Adult survivors of childhood astroglial tumors with significant vision loss are more likely to suffer various psychological and socioeconomic impacts such as unemployment.
Adult survivors of childhood astroglial tumors with significant vision loss are more likely to suffer various psychological and socioeconomic impacts such as unemployment, according to results of a new study.
“Astroglial tumors are the most common brain tumors in children and can result in rapid vision loss with involvement of the visual pathways or compression of visual circuits,” wrote study authors led by Peter M. K. de Blank, MD, of Rainbow Babies and Children’s Hospital in Cleveland. Low-grade astroglial tumors often have prolonged patient survival, suggesting that preserving vision is a high priority in these patients.
“To better advise patients with progressive astroglial tumors that threaten their vision about the risks and benefits of therapy, we must first understand the long-term effect of vision loss,” the authors wrote. The new study included 1,233 adult survivors of these tumors included in the Childhood Cancer Survivor Study; results were published online ahead of print in Cancer.
From the initial cohort, 115 patients died before completing the baseline survey, and 128 died before completing a follow-up survey during 2007-2010. In total, 646 were excluded from final analysis for various reasons.
Of the full cohort, 227 patients (22.5%) had vision impairment of any kind, and 47 patients (3.8%) were bilaterally blind. Almost all impairment occurred within 5 years of diagnosis. Those survivors with visual impairment were diagnosed at a younger age and were less likely to have been treated with surgery.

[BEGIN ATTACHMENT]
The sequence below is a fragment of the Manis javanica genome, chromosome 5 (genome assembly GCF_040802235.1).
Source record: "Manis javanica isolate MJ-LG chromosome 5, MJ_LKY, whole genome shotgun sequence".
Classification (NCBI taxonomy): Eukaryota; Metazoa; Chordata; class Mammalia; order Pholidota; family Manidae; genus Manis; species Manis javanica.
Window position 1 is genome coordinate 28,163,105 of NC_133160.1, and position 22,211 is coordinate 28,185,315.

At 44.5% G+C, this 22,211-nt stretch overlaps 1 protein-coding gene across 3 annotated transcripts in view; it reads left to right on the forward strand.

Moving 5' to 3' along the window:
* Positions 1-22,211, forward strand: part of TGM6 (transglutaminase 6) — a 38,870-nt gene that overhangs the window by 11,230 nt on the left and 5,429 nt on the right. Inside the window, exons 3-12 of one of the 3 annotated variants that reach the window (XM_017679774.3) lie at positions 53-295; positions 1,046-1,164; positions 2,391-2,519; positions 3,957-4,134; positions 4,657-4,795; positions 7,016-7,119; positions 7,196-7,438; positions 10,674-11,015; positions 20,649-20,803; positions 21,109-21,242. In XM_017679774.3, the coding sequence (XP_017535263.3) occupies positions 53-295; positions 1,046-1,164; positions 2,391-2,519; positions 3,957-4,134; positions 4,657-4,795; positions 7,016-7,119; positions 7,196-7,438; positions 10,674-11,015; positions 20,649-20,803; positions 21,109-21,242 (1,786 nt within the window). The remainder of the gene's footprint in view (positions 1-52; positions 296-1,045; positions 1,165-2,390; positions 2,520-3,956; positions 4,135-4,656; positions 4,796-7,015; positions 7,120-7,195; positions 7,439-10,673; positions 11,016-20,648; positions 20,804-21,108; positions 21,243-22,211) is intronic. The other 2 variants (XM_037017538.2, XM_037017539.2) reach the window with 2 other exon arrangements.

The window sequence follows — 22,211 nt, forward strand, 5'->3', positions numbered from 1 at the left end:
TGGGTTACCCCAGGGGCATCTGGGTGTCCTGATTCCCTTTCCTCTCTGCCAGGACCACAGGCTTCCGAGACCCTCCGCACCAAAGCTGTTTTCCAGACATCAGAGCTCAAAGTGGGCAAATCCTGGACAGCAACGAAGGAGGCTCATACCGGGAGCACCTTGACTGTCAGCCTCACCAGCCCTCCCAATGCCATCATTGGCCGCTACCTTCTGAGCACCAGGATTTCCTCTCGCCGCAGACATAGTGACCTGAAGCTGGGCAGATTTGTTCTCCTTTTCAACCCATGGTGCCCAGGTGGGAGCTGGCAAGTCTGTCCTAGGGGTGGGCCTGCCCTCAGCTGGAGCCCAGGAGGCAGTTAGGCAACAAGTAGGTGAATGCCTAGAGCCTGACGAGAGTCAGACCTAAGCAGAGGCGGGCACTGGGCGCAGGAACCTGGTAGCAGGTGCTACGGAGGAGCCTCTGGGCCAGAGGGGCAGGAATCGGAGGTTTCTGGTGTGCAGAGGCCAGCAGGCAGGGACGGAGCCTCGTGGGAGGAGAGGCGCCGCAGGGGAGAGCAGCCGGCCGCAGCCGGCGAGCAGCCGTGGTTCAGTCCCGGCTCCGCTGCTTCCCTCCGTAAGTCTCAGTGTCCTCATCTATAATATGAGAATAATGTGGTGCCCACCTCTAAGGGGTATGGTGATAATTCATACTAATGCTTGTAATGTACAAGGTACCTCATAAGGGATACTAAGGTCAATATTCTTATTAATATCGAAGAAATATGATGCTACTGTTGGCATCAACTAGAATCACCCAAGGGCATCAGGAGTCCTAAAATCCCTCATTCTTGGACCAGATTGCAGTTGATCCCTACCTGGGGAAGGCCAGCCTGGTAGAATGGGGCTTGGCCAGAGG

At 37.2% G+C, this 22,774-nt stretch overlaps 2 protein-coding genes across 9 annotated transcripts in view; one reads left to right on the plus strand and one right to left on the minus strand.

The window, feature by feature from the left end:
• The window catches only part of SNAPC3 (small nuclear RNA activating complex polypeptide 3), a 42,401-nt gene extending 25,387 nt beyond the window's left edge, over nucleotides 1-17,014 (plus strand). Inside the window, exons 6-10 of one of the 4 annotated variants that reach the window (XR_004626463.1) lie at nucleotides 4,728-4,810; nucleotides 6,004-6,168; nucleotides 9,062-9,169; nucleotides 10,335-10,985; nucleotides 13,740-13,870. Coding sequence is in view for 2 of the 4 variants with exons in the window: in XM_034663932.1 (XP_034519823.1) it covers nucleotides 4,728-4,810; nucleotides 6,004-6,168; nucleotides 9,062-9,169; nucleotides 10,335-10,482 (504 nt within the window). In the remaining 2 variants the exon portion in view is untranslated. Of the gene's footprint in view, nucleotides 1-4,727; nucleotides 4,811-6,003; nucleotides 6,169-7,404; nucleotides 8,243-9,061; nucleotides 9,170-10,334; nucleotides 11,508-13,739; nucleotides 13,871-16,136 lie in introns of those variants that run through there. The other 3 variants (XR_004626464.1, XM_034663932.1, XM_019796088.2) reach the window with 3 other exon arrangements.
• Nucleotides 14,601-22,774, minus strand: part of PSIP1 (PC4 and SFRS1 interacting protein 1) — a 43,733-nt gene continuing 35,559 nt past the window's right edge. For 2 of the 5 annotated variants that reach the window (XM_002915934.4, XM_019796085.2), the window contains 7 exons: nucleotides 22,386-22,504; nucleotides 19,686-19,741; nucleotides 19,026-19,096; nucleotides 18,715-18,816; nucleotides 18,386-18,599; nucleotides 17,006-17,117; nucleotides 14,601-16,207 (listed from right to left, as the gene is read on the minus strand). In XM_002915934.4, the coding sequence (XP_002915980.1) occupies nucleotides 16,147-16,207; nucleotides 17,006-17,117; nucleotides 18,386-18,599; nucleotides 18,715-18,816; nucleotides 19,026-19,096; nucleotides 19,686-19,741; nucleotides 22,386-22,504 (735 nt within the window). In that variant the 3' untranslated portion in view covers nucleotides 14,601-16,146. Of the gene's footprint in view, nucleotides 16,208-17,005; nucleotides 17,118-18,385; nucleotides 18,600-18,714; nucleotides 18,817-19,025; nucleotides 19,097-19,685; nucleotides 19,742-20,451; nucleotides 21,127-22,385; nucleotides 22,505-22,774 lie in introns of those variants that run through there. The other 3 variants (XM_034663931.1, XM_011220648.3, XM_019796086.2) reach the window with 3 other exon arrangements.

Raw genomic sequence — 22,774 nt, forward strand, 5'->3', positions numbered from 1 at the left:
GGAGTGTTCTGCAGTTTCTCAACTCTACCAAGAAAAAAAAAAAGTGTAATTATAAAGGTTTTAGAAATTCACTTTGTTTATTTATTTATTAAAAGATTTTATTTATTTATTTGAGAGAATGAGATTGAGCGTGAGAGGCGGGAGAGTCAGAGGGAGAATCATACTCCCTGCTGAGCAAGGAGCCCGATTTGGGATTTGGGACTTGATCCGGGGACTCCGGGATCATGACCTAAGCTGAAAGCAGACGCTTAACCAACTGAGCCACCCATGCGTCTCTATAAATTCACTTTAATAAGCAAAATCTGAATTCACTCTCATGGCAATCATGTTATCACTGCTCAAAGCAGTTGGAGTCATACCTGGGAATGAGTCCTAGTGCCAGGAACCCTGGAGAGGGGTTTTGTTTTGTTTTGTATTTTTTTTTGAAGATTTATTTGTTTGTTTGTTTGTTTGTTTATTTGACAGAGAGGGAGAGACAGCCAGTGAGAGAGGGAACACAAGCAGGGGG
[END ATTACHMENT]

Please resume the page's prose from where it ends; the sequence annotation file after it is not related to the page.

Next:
On multivariate analysis with adjustments for age, sex, prior cranial radiation therapy, and chronic health conditions, survivors with bilateral blindness were significantly more likely to be unmarried than survivors without any visual impairment, with an odds ratio (OR) of 4.74 (95% CI, 1.49–15.00). They were also more likely to live dependently, with an OR of 3.12 (95% CI, 1.30–7.48), and to be unemployed, with an OR of 2.17 (95% CI, 1.06–4.46).
Those with bilateral blindness also may have been less likely to attend college, but this did not reach statistical significance, with an OR of 2.05 (95% CI, 0.99–4.23).
Those survivors with impaired vision other than bilateral blindness were not significantly more likely to suffer any of these negative impacts than those without any impairment.
The authors stressed that though blindness did appear to affect these certain outcomes, many other outcomes were not affected by vision loss. This included a lack of any effect on psychological distress, neurocognitive impairment, or income deficit compared with other survivors.
This is important given that the goal of determining vision loss’s effect on impact is to help guide treatment decisions in children. “Our data suggest that tumors threatening vision in a single eye, such as solitary optic nerve gliomas, may have limited impact on adult psychological and socioeconomic outcomes,” the authors wrote.